“Developing self awareness and self management is a skill that our students definitely need. This generation doesn’t want to be told how or what to do, so if you learn to manage yourself, if will make your life process a little easier. This program started them thinking.” – Teacher, Building Dreams Program

“The program helped the students realized that they control their futures. That their behavior and their dreams are controlled solely by them.” – Teacher, Building Dreams Program

“I think it has helped me be a better person.” – Student, Building Dreams Program

“We had a great experience with Fight for Life. I can’t wait to start it next year.” – Teacher, Building Dreams Program

“It taught me I can achieve my dreams.” – Student, Building Dreams Program

“I just wanted to let you know how much my students and I are enjoying the program. It has led to so many wonderful conversations! They are completely engrossed by the topics because like you said they don’t talk about these things at home, and some of them certainly never see them.

I also love it, it is so organized and easy to follow. The scenarios are fabulous, the read alouds are great! It allows me to talk about my family more and different things I do with my own kids. The students just sit there and take everything in. I thought they would be embarrassed to discuss some of the topics, but they are not. We could probably do the program ALL DAY LONG, and they would be happy!!! And sometimes I sit here and think, this is so much more important to these kids than let’s say the circumference of a circle… just sayin’ :)” – Teacher, Building Dreams Program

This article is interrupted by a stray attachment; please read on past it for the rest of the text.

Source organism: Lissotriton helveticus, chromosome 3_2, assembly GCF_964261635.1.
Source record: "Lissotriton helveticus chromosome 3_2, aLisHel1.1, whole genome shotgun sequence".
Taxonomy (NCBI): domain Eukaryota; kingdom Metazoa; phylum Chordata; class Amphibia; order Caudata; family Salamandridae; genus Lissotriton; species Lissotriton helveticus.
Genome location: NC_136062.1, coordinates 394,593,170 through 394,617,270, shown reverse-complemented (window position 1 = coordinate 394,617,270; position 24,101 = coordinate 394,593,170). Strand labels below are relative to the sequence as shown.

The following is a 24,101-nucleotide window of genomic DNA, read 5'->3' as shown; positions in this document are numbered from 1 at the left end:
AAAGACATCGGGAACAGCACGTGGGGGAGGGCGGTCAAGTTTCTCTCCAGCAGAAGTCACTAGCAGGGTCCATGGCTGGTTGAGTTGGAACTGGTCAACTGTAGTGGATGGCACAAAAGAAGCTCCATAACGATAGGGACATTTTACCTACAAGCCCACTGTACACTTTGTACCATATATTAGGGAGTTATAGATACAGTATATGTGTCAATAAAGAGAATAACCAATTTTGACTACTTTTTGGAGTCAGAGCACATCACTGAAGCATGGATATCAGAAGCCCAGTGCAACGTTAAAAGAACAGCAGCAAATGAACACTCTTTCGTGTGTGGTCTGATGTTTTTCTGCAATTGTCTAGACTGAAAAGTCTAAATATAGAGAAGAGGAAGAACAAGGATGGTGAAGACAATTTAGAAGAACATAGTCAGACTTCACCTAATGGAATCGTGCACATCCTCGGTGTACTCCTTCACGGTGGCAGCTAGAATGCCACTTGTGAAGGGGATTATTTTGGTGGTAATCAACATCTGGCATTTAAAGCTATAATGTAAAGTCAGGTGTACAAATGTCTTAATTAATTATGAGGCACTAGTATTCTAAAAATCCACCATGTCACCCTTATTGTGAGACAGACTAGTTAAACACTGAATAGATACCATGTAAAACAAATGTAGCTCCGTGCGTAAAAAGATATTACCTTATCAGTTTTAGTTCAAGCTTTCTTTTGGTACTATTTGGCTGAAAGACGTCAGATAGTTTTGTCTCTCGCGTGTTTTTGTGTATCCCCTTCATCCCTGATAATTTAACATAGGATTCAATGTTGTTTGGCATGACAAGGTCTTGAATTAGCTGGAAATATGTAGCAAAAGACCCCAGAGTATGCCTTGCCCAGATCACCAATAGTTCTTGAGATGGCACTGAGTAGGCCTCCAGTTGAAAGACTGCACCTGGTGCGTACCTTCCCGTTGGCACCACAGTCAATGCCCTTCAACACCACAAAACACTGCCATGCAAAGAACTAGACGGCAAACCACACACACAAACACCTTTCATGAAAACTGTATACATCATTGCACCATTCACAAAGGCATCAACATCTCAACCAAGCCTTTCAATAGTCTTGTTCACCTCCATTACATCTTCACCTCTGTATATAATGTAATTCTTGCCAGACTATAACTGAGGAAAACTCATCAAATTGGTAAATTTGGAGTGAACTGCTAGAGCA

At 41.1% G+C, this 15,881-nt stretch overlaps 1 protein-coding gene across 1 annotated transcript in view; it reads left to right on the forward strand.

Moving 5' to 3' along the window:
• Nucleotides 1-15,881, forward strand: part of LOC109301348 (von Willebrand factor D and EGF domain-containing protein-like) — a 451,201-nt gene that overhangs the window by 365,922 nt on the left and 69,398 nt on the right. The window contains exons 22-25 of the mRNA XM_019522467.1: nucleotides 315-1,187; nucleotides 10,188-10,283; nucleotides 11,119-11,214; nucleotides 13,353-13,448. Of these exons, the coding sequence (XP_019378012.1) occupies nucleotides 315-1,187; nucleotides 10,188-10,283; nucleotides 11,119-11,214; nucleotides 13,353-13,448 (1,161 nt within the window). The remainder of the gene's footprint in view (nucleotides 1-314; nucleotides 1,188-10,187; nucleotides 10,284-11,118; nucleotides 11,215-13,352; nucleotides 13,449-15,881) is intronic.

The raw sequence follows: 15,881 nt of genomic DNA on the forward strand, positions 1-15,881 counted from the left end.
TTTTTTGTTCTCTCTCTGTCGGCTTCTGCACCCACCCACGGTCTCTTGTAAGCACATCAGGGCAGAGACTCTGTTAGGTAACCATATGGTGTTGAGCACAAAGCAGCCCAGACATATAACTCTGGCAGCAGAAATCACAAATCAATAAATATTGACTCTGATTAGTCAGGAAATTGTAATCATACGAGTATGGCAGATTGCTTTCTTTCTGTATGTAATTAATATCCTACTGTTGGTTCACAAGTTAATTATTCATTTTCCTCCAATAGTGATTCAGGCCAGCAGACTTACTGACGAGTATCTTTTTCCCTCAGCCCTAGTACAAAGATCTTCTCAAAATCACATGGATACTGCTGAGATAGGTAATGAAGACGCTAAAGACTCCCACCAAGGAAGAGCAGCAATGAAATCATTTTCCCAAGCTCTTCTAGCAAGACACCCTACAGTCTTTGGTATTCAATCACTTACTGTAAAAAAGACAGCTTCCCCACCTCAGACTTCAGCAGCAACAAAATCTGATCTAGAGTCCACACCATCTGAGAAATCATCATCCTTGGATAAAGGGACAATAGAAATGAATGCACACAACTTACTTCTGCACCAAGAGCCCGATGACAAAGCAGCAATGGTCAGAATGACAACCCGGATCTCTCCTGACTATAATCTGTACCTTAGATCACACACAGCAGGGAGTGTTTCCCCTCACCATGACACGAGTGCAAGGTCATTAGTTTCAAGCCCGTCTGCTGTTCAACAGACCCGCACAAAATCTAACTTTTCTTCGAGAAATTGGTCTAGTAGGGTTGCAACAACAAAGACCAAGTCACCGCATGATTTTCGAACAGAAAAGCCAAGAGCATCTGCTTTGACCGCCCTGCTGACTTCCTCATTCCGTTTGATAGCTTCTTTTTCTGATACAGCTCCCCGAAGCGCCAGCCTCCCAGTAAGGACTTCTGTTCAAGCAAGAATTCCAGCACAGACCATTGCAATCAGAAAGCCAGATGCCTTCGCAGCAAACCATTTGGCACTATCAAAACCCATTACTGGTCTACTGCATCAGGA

“..it makes us better people.” – Student, Building Dreams Program

Results

To date 9,271 students across 11 schools have been served through Building Dreams. The following outcomes have been achieved in 2019-20:

  • Trained 36 administrators and 63 teachers to implement Building Dreams
  • Engaged 15 teachers in classroom management professional development
  • Implemented Social Emotional Learning with 1,671 youth
  • Engaged 1,671 youth with Positive Behavioral Intervention
  • Engaged 1,671 youth in Indiana Academic Reading, Writing, Speaking and Listening Standards
  • Identified 220 concerns amongst the students served referred for follow up
  • Documented 52 office referrals within the schools served
  • Identified 869 displays of positive character traits amongst the students served
  • Engaged 256 youth with Field Trips as rewards for achieving milestones

Post-Program Surveys

Completed by Students in the Building Dreams Program. Statements they Agree / Strongly Agree with(2):

  • 91% caused me to think about my future and what I want to achieve in life
  • 82% motivate me to complete more responsibilities at home
  • 68% I’ve become more confident in who I am and what I believe in
  • 65% helped me enjoy reading more

 

Read Our Endorsements

 

1. Felker-Kantor, Dr. Max. (2015). Trends in Crime: Does Perception Match Reality? A report of the Polis Center at IUPUI for the SAVI Community Information System, September 2015, 7-8.

2. Two pilots from January to May 2013, 60 Students In-class: Sharon, PA Musser Elementary, After School: Indianapolis YMCA